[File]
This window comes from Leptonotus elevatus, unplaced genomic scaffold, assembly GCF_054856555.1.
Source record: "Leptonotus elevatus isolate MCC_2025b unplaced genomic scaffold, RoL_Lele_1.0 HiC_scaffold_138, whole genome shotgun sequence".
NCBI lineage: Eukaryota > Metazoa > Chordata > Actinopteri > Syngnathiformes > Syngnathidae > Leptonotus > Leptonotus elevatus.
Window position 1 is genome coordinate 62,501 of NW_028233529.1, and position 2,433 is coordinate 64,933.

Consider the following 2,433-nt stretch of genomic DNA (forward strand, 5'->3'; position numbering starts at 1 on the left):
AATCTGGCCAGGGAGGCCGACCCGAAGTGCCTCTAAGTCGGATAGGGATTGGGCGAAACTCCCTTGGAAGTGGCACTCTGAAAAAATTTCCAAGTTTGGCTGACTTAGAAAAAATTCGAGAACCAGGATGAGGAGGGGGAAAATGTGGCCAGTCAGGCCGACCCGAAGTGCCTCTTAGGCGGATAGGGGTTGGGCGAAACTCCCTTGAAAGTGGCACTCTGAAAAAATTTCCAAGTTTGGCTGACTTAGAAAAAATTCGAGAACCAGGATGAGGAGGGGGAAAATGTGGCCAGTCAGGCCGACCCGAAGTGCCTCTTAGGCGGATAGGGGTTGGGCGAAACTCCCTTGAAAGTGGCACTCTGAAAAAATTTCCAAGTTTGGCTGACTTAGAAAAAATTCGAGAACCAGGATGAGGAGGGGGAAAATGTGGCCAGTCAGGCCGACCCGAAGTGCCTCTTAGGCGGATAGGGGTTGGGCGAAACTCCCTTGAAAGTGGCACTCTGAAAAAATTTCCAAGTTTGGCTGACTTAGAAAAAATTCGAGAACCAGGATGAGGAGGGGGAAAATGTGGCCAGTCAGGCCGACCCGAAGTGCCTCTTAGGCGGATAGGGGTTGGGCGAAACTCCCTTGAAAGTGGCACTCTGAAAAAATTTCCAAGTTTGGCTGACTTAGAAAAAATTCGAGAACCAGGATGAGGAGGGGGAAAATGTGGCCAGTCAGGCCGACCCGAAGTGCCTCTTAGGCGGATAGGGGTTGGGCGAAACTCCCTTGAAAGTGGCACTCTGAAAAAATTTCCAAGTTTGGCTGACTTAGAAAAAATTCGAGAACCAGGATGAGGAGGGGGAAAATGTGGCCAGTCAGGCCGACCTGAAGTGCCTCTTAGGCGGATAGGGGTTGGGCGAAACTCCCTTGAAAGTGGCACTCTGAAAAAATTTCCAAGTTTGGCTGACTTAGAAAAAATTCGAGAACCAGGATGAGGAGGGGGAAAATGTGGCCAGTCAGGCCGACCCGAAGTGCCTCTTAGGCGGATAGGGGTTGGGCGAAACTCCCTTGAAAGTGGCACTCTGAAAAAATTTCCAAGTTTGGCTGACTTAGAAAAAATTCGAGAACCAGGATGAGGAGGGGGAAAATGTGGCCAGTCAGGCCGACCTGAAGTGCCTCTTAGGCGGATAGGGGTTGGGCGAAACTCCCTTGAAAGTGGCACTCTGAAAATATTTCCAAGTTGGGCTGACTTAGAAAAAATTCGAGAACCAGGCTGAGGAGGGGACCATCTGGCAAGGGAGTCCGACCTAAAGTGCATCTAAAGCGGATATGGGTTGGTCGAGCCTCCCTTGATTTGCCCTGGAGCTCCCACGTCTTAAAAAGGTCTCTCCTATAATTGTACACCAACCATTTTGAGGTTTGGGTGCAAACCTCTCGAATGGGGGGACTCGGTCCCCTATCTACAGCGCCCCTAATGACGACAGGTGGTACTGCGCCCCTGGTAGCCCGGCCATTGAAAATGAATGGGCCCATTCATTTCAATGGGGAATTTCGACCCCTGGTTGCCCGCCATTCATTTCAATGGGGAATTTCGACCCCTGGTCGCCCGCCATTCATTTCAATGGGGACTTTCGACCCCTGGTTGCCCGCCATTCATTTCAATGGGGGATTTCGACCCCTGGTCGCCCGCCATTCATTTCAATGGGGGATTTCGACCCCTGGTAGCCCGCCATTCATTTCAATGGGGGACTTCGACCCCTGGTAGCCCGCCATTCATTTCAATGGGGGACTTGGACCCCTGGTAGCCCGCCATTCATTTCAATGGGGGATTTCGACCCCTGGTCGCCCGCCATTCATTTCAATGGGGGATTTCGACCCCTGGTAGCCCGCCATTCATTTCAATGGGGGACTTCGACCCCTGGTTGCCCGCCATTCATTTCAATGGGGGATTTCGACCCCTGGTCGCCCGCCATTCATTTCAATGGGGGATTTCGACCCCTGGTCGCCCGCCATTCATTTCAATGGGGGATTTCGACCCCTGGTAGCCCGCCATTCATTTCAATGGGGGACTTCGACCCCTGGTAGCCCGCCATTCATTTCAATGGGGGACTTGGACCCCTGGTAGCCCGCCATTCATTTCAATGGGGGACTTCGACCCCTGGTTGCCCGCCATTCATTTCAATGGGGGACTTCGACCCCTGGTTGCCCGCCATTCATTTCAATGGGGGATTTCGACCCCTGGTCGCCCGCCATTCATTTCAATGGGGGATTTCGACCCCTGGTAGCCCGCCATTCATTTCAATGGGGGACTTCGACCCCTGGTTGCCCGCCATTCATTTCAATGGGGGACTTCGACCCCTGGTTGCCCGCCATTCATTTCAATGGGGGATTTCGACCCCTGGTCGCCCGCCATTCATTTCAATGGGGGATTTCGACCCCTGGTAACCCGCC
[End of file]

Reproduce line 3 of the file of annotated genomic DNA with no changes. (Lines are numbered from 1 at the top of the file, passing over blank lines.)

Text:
NCBI lineage: Eukaryota > Metazoa > Chordata > Actinopteri > Syngnathiformes > Syngnathidae > Leptonotus > Leptonotus elevatus.